Indigenous | Aaron 'Tauzemup' Tau

Aaron Tau proudly taking mataora and te ao Māori to the world stage of combat sports

Undefeated professional mixed martial arts fighter Aaron Tau is, simply, proud to be Māori.

That pride was exemplified when he received his mataora at the end of March, surrounded by whānau and friends in Kaitāia, by whanaunga and tā moko artist Anikaaro Harawira.

According to Tau, he is the first of seven generations in his lineage to have a mataora.

He’s also one of the first, if not the first, professional fighter to have a mataora too, and that’s gone hand in hand with him normalising being Māori.

Talking to teaomā, Tau says receiving his mataora was a way to bring his whānau, hapū, iwi and te ao Māori with him wherever his fight career and life takes him next.

“[It’s about] taking it to the places where I can show the world our culture. I can take all those things that embody te ao Māori and show the world how we are.

'Greater sense of purpose'

“It’s definitely given me a greater sense of identity, a greater sense of purpose and it’s narrowed my focus a lot because I now have something greater than myself, which, to me, is the highest of highs you can get.”

Of Ngāpuhi and Ngāti Toro descent, Tau’s mataora represents his whakapapa through Ngāpuhi’s founding ancestor Rāhiri and his two wives, Āhuaiti and Whakaruru.

When it comes to fighting, wearing it doesn’t change his āhua. If anything, it solidifies his whakaaro about proudly being Māori in any space.

Tau’s mataora came after fellow Māori UFC fighters Kai Kara-France and Dan Hooker proudly got their first tā moko in months past.

Making that day more special was having Hooker present with Tau to see him get his mataora. Hooker coached Tau towards becoming a two-division champion in the XFC and undefeated in his seven-fight career since being taken under his wing nearly four years ago.

'Won't be the last'

“I try not to put any prestige on myself. A kūmara doesn’t tell people that it’s sweet. The fact that I get to carry this is an honour. Whether I was the first or the last, to me it’s an honour either way.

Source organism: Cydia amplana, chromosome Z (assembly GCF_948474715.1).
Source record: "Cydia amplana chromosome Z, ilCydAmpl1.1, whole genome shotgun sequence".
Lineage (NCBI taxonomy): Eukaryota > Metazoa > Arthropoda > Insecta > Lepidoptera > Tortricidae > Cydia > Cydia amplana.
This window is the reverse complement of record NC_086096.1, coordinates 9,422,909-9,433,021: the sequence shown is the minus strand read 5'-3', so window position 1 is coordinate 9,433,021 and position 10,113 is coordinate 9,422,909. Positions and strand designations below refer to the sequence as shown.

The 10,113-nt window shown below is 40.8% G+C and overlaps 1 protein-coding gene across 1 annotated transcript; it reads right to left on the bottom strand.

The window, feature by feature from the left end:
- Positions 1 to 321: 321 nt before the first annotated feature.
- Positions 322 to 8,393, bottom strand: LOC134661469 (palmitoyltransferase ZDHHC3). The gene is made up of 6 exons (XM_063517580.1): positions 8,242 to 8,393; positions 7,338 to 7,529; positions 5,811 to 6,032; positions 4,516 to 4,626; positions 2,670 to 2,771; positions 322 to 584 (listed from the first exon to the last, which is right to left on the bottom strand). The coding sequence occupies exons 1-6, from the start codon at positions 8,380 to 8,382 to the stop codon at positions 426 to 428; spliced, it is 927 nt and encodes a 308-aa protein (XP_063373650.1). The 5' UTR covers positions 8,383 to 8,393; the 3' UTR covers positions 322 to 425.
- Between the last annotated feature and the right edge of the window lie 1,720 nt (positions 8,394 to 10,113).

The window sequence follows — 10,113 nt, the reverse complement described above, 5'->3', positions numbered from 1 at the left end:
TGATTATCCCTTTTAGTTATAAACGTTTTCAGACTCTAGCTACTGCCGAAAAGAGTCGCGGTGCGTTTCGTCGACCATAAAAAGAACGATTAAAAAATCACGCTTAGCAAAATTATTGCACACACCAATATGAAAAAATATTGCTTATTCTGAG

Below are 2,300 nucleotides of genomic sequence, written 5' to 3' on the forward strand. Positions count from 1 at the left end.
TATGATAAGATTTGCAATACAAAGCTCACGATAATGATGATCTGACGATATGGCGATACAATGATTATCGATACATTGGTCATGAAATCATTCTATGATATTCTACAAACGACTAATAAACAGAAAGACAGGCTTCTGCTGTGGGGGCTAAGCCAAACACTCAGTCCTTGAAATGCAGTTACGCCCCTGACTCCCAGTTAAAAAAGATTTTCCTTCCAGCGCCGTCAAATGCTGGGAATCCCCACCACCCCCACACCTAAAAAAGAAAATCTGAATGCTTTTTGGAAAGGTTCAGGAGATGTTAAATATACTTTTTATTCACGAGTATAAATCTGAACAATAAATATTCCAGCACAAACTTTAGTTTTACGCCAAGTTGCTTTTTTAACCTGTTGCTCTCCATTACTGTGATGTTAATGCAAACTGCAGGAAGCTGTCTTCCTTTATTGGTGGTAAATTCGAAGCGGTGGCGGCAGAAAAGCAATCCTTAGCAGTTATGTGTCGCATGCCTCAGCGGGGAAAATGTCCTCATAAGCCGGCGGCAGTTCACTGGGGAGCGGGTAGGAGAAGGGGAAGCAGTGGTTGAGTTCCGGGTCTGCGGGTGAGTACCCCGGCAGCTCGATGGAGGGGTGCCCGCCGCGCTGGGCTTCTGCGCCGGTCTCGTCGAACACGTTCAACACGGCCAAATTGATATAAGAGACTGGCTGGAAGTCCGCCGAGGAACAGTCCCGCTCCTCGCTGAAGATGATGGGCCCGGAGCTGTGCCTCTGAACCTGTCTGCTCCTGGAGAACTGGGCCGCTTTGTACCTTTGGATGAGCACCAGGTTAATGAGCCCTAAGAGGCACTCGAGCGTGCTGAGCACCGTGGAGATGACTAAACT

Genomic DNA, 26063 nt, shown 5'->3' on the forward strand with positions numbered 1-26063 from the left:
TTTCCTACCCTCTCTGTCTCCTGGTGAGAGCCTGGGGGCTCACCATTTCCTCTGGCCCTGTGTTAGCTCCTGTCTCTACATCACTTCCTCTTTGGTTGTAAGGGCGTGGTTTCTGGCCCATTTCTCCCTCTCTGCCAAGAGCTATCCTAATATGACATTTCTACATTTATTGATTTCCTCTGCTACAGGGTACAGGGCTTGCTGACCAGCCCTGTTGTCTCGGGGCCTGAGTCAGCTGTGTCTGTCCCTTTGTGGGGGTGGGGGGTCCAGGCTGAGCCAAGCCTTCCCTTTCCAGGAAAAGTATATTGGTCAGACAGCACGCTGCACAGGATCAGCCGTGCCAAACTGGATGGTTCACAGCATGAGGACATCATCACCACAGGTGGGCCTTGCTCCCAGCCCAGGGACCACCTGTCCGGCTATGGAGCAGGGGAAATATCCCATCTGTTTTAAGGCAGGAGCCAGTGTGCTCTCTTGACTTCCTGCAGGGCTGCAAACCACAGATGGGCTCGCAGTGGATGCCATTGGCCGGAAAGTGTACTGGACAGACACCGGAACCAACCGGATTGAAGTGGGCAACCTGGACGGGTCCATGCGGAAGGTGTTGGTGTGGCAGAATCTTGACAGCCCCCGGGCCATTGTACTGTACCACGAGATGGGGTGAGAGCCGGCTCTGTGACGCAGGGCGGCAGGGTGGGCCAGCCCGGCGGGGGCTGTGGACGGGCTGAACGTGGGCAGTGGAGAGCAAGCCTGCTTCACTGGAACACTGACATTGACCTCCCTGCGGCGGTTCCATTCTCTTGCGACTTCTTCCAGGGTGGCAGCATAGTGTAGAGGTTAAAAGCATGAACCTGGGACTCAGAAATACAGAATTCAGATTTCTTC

"There's definitely a lot of mana that comes with it… I am the first even though that shouldn't be important. It's important for all of us that someone is the first.

“I might be the first but I definitely won’t be the last.”

And while receiving his mataora is part of his journey, the end goal he first set himself when training under Dan Hooker remains the same: joining the UFC roster.

Tau says, “It’s going to be cool taking a mataora to the world stage. I have a few tricks up my sleeve, real Ngāpuhi Nui Tonu ideas… I don’t want to give too much away but you’ll definitely see it in the future. You’ll see that Ngāpuhi flare, that Māori flare.

“We’ve got Kai Kara-France here, Shane Young, they’ve gone to the world stage and definitely given people a taste of te ao Māori but I’m hoping to raise it to another level… and remind everyone where the greatest warriors come from.”

Adesanya acknowledges Aaron

As ready as Tau was the day he got his mataora, he’s more than prepared for the opinions that may come his way, whether it be from media, fans and opponents.

“Positive or negative, it’s about having the conversation and the more that people talk about it, the more exposure it gets. If people want to question my identity, who I am, I welcome it.

“If you really have a problem with these things, we can talk about it. The more you talk to me, the more that you understand who I am.”

And training in one of the elite fighting gyms in Oceania, City Kickboxing, is evidence for Tau that he can proudly be Māori but also that anyone, no matter what their culture, can proudly be themselves.

He reflected on the moment that UFC middleweight champion Israel Adesanya greeted Tau with a hongi the first time he entered the gym with his new look, acknowledging each other as men both proud of their cultures.

“[Israel] embodies his culture the same way and he’s leading the way in that respect. I think the more that Kai and Dan start living through their culture too, the more everyone else does it.

“The more you shine your own light, the more comfortably everyone else shines theirs.”

Public Interest Journalism